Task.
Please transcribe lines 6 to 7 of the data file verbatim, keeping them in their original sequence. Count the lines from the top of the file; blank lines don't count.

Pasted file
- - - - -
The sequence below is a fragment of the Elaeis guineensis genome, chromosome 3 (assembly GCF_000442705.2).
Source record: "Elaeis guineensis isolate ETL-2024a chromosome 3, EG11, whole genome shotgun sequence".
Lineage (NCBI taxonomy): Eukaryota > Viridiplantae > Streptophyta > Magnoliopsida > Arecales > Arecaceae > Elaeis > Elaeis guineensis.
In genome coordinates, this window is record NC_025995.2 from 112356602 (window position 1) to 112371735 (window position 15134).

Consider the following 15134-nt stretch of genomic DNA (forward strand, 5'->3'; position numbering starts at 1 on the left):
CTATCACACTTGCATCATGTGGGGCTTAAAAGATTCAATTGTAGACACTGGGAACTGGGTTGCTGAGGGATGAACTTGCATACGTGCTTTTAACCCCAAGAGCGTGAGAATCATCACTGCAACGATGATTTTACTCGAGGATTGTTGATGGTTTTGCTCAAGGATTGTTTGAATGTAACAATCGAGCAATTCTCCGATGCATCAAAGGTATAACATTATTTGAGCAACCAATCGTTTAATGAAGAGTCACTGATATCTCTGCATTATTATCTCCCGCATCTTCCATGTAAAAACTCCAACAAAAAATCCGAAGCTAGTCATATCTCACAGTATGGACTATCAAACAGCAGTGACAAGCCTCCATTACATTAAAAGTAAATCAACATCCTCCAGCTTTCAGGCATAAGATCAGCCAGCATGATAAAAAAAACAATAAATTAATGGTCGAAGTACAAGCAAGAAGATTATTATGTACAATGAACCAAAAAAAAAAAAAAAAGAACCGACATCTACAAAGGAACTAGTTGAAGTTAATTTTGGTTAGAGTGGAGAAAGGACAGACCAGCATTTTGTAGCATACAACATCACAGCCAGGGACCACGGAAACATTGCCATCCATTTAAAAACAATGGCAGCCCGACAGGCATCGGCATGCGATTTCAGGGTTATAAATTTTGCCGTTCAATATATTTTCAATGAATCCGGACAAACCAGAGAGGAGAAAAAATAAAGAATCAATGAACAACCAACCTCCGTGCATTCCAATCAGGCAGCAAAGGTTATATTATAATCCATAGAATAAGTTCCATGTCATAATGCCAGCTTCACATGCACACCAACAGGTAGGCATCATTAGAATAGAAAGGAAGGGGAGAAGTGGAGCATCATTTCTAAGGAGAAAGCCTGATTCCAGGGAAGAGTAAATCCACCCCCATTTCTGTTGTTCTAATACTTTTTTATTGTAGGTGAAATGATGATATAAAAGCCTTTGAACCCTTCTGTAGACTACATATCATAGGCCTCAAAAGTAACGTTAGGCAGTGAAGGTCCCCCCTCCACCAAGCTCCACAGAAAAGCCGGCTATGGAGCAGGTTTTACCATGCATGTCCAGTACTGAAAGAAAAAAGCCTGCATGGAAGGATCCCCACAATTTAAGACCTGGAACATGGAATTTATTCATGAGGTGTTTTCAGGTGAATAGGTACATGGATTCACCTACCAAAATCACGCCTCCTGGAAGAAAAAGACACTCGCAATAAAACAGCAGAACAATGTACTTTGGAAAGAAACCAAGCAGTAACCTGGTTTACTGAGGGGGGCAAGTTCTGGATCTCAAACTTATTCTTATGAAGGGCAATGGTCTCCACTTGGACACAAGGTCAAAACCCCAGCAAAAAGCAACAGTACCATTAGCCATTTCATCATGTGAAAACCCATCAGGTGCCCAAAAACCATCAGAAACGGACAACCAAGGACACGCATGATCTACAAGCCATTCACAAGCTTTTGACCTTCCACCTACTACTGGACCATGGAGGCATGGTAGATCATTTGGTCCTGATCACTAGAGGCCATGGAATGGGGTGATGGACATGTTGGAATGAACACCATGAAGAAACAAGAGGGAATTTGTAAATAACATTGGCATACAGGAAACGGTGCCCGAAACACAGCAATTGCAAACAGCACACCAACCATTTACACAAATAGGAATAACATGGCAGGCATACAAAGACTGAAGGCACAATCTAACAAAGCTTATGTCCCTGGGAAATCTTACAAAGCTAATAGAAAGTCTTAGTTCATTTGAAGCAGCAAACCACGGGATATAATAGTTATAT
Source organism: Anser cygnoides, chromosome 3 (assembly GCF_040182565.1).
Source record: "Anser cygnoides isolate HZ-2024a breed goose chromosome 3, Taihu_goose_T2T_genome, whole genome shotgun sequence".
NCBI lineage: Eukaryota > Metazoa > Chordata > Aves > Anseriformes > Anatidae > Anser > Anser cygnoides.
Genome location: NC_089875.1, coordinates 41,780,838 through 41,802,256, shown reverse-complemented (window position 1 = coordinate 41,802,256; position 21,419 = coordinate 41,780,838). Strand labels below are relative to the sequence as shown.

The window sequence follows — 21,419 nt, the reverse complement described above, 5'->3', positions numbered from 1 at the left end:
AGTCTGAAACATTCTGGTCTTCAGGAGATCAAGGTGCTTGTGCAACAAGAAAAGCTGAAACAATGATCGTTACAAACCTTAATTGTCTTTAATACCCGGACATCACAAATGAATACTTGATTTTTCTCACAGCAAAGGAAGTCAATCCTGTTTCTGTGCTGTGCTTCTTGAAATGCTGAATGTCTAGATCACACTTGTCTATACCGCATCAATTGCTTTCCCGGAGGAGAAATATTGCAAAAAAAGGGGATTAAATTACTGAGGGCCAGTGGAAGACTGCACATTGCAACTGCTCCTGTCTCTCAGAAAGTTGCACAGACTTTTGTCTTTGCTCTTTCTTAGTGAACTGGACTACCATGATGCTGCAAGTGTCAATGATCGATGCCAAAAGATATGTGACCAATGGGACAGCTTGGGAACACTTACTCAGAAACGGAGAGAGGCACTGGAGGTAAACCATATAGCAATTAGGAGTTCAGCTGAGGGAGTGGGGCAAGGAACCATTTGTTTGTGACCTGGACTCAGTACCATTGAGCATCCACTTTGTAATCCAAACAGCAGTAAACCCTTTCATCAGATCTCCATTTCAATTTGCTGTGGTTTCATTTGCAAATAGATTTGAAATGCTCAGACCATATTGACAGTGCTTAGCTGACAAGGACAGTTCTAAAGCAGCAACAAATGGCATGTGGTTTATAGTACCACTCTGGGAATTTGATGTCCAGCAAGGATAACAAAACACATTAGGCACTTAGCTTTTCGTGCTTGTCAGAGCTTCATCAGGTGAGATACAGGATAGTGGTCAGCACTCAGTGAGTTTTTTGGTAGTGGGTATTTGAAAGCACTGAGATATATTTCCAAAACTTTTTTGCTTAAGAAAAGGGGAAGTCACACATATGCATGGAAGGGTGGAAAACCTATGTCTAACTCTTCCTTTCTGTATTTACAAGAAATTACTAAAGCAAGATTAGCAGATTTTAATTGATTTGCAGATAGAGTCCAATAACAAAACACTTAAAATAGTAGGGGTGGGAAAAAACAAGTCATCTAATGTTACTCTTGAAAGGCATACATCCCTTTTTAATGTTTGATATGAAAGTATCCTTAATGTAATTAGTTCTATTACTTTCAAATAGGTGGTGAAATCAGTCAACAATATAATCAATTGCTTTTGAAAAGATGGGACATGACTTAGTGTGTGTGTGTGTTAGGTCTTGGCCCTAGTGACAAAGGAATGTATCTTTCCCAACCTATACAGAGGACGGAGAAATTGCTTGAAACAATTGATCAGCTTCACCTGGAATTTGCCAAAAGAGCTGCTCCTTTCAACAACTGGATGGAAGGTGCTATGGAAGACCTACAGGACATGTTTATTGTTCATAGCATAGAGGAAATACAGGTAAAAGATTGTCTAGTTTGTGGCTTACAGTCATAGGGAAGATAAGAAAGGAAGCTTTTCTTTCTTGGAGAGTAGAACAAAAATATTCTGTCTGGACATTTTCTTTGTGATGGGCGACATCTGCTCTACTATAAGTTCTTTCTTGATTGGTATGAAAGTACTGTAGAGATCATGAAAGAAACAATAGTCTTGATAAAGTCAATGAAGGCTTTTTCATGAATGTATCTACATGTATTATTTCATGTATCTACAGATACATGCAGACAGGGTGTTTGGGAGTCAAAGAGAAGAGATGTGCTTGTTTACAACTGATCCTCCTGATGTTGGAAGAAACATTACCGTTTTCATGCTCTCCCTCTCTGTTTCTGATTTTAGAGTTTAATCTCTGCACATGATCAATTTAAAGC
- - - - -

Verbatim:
CTATCACACTTGCATCATGTGGGGCTTAAAAGATTCAATTGTAGACACTGGGAACTGGGTTGCTGAGGGATGAACTTGCATACGTGCTTTTAACCCCAAGAGCGTGAGAATCATCACTGCAACGATGATTTTACTCGAGGATTGTTGATGGTTTTGCTCAAGGATTGTTTGAATGTAACAATCGAGCAATTCTCCGATGCATCAAAGGTATAACATTATTTGAGCAACCAATCGTTTAATGAAGAGTCACTGATATCTCTGCATTATTATCTCCCGCATCTTCCATGTAAAAACTCCAACAAAAAATCCGAAGCTAGTCATATCTCACAGTATGGACTATCAAACAGCAGTGACAAGCCTCCATTACATTAAAAGTAAATCAACATCCTCCAGCTTTCAGGCATAAGATCAGCCAGCATGATAAAAAAAACAATAAATTAATGGTCGAAGTACAAGCAAGAAGATTATTATGTACAATGAACCAAAAAAAAAAAAAAAAGAACCGACATCTACAAAGGAACTAGTTGAAGTTAATTTTGGTTAGAGTGGAGAAAGGACAGACCAGCATTTTGTAGCATACAACATCACAGCCAGGGACCACGGAAACATTGCCATCCATTTAAAAACAATGGCAGCCCGACAGGCATCGGCATGCGATTTCAGGGTTATAAATTTTGCCGTTCAATATATTTTCAATGAATCCGGACAAACCAGAGAGGAGAAAAAATAAAGAATCAATGAACAACCAACCTCCGTGCATTCCAATCAGGCAGCAAAGGTTATATTATAATCCATAGAATAAGTTCCATGTCATAATGCCAGCTTCACATGCACACCAACAGGTAGGCATCATTAGAATAGAAAGGAAGGGGAGAAGTGGAGCATCATTTCTAAGGAGAAAGCCTGATTCCAGGGAAGAGTAAATCCACCCCCATTTCTGTTGTTCTAATACTTTTTTATTGTAGGTGAAATGATGATATAAAAGCCTTTGAACCCTTCTGTAGACTACATATCATAGGCCTCAAAAGTAACGTTAGGCAGTGAAGGTCCCCCCTCCACCAAGCTCCACAGAAAAGCCGGCTATGGAGCAGGTTTTACCATGCATGTCCAGTACTGAAAGAAAAAAGCCTGCATGGAAGGATCCCCACAATTTAAGACCTGGAACATGGAATTTATTCATGAGGTGTTTTCAGGTGAATAGGTACATGGATTCACCTACCAAAATCACGCCTCCTGGAAGAAAAAGACACTCGCAATAAAACAGCAGAACAATGTACTTTGGAAAGAAACCAAGCAGTAACCTGGTTTACTGAGGGGGGCAAGTTCTGGATCTCAAACTTATTCTTATGAAGGGCAATGGTCTCCACTTGGACACAAGGTCAAAACCCCAGCAAAAAGCAACAGTACCATTAGCCATTTCATCATGTGAAAACCCATCAGGTGCCCAAAAACCATCAGAAACGGACAACCAAGGACACGCATGATCTACAAGCCATTCACAAGCTTTTGACCTTCCACCTACTACTGGACCATGGAGGCATGGTAGATCATTTGGTCCTGATCACTAGAGGCCATGGAATGGGGTGATGGACATGTTGGAATGAACACCATGAAGAAACAAGAGGGAATTTGTAAATAACATTGGCATACAGGAAACGGTGCCCGAAACACAGCAATTGCAAACAGCACACCAACCATTTACACAAATAGGAATAACATGGCAGGCATACAAAGACTGAAGGCACAATCTAACAAAGCTTATGTCCCTGGGAAATCTTACAAAGCTAATAGAAAGTCTTAGTTCATTTGAAGCAGCAAACCACGGGATATAATAGTTATAT
Source organism: Anser cygnoides, chromosome 3 (assembly GCF_040182565.1).